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Is the rightness of an action determined by its consequences

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New post Updated on: 25 Nov 2019, 10:32
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New Project RC Butler 2019 - Practice 2 RC Passages Everyday
Passage # 471, Date: 23-Nov-2019
This post is a part of New Project RC Butler 2019. Click here for Details


Is the rightness of an action determined by its consequences, or by the intentions of the agent behind the action? Deontological ethics, in contrast to teleological or utilitarian ethics, asserts the latter. For example, Immanuel Kant argued that the only absolutely good thing is a good will, and thus that the only means of determining the rightness of an action is the motive of the person performing that action. Thus, if a person is acting on a bad maxim (“Stealing is good”), then the action is wrong, even if it produces some good consequences (e.g., stealing from the rich and giving to the poor). However, not all deontologists are absolutists: W.D. Ross, for instance, holds that lying is sometimes the right thing to do if the results of the action are likely to be beneficial.

A criticism levied by Jeremy Bentham, a utilitarian philosopher, is that deontological ethics were merely a dressed-up version of popular morality, wherein the ostensible “universal laws” were actually merely subjective opinion. A separate critique of deontology comes from aretaic theories, which hold that it is not the good will of the agent nor the consequences of the action that determine the moral rightness of that action— rather it is the character of the person performing the action. This is by no means a new idea: the ancient Greek philosopher Aristotle is considered the founder of virtue ethics, which seeks to describe the traits of an ideally virtuous person, and then posit that we should act in accordance with those traits.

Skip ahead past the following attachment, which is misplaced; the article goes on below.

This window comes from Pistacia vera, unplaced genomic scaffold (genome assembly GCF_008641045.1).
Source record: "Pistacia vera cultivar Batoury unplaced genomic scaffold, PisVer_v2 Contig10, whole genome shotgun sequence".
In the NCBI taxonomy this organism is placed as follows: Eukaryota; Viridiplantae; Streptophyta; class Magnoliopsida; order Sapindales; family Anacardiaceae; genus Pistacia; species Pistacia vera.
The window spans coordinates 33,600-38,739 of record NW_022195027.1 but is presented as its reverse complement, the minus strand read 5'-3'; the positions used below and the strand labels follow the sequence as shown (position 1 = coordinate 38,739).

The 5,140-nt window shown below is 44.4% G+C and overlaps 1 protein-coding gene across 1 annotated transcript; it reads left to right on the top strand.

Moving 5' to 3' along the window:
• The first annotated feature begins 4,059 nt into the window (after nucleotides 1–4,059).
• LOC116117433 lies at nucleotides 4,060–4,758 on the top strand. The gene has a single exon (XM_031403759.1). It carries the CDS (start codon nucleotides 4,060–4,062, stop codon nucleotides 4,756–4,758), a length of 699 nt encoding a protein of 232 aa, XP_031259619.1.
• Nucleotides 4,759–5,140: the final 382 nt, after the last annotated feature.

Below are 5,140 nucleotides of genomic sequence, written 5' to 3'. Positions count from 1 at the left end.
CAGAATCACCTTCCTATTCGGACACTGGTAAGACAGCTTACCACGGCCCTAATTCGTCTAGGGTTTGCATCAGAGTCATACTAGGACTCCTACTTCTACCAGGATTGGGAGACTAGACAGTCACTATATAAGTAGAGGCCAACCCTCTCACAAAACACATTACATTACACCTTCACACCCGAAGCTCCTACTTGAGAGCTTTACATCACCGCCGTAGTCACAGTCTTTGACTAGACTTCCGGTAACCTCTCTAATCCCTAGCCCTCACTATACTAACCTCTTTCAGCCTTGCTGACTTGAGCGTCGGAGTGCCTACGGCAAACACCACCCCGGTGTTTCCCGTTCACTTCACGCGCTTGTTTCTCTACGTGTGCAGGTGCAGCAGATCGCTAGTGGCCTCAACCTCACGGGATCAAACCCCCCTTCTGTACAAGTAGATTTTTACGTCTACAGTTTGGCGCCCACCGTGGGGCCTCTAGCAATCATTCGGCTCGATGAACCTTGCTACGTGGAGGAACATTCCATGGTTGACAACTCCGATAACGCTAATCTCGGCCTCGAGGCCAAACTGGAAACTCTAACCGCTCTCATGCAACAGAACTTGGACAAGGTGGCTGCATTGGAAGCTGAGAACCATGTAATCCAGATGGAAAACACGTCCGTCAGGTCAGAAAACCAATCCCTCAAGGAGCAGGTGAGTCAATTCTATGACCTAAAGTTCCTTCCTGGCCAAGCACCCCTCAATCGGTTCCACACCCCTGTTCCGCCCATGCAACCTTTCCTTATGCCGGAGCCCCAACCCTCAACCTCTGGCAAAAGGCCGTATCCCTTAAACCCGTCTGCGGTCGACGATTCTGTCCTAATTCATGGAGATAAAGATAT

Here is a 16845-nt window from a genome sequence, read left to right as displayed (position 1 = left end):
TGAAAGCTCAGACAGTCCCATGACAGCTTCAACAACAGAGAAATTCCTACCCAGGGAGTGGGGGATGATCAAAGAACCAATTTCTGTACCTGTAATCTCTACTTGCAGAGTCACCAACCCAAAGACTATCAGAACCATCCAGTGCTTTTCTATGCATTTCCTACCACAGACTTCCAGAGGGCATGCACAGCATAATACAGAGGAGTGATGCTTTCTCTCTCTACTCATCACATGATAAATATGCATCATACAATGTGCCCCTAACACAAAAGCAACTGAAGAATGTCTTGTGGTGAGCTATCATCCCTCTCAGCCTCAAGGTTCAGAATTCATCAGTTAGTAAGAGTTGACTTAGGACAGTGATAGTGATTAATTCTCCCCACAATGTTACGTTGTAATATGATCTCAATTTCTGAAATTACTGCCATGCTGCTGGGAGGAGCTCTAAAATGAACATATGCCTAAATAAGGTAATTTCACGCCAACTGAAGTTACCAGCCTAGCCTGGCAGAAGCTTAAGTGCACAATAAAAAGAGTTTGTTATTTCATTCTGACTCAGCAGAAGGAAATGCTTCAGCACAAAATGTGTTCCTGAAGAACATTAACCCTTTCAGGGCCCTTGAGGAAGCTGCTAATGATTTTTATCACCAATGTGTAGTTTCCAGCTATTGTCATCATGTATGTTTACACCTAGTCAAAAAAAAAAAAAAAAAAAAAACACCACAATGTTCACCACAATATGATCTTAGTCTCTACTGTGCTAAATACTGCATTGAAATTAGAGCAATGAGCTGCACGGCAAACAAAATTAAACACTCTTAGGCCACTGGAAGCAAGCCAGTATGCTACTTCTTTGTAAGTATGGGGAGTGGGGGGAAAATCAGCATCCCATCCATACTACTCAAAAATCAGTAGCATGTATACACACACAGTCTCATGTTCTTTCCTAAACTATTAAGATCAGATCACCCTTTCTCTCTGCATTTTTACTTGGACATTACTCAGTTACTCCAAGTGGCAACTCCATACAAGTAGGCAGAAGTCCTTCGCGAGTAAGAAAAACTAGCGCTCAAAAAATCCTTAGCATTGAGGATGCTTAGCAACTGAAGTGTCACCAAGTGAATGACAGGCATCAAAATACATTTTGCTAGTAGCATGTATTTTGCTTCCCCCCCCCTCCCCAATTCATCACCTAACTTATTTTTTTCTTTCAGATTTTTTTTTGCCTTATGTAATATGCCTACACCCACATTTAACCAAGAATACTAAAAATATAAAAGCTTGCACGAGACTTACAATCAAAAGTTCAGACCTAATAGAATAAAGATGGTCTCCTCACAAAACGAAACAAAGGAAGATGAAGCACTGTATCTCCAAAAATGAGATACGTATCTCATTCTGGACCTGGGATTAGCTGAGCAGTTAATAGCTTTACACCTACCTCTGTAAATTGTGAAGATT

Spoiler: :: OA
C

1. Which of the following best describes the function of the first paragraph?

(A) It poses a question to be answered.
(B) It outlines a process and contrasts it with an opposing process.
(C) In introduces a theory and indicates that variations in that theory exist.
(D) It advances an argument to be disputed later in the passage.
(E) It introduces a philosophy and attempts to reconcile it with another philosophy.


Spoiler: :: OA
B

2. Which of the following can be inferred about teleological theories of ethics?

(A) Unlike utilitarian theories, they are in opposition to the main idea of deontological ethics.
(B) Like utilitarian theories, they are in opposition to the main idea of deontological ethics.
(C) Unlike deontological theories, they are in opposition to the main idea of virtue ethics.
(D) Like deontological theories, they are in opposition to the main idea of utilitarian ethics.
(E) Unlike deontological theories, they are widely taught in philosophy programs.


Spoiler: :: OA
A

3. According to the passage, virtue ethics:

(A) suggests that individuals should behave like a person w hose character matches an ideal
(B) purports that those acting on a bad maxim can still be morally correct
(C) has been more influential in society than deontological ethics
(D) is more widespread in modern-day Greece than elsewhere
(E) contrasts with teleological ethics in its view of the human will


Originally posted by omkartadsare on 25 Nov 2019, 07:58.
Last edited by SajjadAhmad on 25 Nov 2019, 10:32, edited 1 time in total.
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New post 25 Nov 2019, 10:28
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Re: Is the rightness of an action determined by its consequences   [#permalink] 25 Nov 2019, 10:28
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